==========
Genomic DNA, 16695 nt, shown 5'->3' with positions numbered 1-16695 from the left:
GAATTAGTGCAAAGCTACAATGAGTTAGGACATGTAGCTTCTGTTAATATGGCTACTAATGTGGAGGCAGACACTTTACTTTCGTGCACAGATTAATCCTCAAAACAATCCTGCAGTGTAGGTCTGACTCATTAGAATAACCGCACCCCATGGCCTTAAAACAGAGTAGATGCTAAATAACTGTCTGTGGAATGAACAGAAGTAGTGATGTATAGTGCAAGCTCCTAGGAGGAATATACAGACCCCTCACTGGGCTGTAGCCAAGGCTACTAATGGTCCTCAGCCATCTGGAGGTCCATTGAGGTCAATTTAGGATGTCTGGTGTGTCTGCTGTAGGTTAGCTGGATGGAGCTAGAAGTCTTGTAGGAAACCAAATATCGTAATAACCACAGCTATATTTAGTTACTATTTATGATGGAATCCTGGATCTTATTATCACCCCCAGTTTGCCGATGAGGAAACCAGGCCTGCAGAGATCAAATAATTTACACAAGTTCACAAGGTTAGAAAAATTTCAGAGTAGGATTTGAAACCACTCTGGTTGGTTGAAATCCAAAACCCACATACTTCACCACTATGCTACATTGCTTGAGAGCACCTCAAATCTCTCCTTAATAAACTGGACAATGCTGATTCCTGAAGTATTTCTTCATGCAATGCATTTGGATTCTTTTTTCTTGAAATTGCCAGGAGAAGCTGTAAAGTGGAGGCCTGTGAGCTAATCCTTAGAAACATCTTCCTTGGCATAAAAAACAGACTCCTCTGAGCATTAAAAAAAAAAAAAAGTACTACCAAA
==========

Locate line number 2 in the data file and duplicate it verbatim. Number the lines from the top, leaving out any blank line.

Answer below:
GAATTAGTGCAAAGCTACAATGAGTTAGGACATGTAGCTTCTGTTAATATGGCTACTAATGTGGAGGCAGACACTTTACTTTCGTGCACAGATTAATCCTCAAAACAATCCTGCAGTGTAGGTCTGACTCATTAGAATAACCGCACCCCATGGCCTTAAAACAGAGTAGATGCTAAATAACTGTCTGTGGAATGAACAGAAGTAGTGATGTATAGTGCAAGCTCCTAGGAGGAATATACAGACCCCTCACTGGGCTGTAGCCAAGGCTACTAATGGTCCTCAGCCATCTGGAGGTCCATTGAGGTCAATTTAGGATGTCTGGTGTGTCTGCTGTAGGTTAGCTGGATGGAGCTAGAAGTCTTGTAGGAAACCAAATATCGTAATAACCACAGCTATATTTAGTTACTATTTATGATGGAATCCTGGATCTTATTATCACCCCCAGTTTGCCGATGAGGAAACCAGGCCTGCAGAGATCAAATAATTTACACAAGTTCACAAGGTTAGAAAAATTTCAGAGTAGGATTTGAAACCACTCTGGTTGGTTGAAATCCAAAACCCACATACTTCACCACTATGCTACATTGCTTGAGAGCACCTCAAATCTCTCCTTAATAAACTGGACAATGCTGATTCCTGAAGTATTTCTTCATGCAATGCATTTGGATTCTTTTTTCTTGAAATTGCCAGGAGAAGCTGTAAAGTGGAGGCCTGTGAGCTAATCCTTAGAAACATCTTCCTTGGCATAAAAAACAGACTCCTCTGAGCATTAAAAAAAAAAAAAAGTACTACCAAA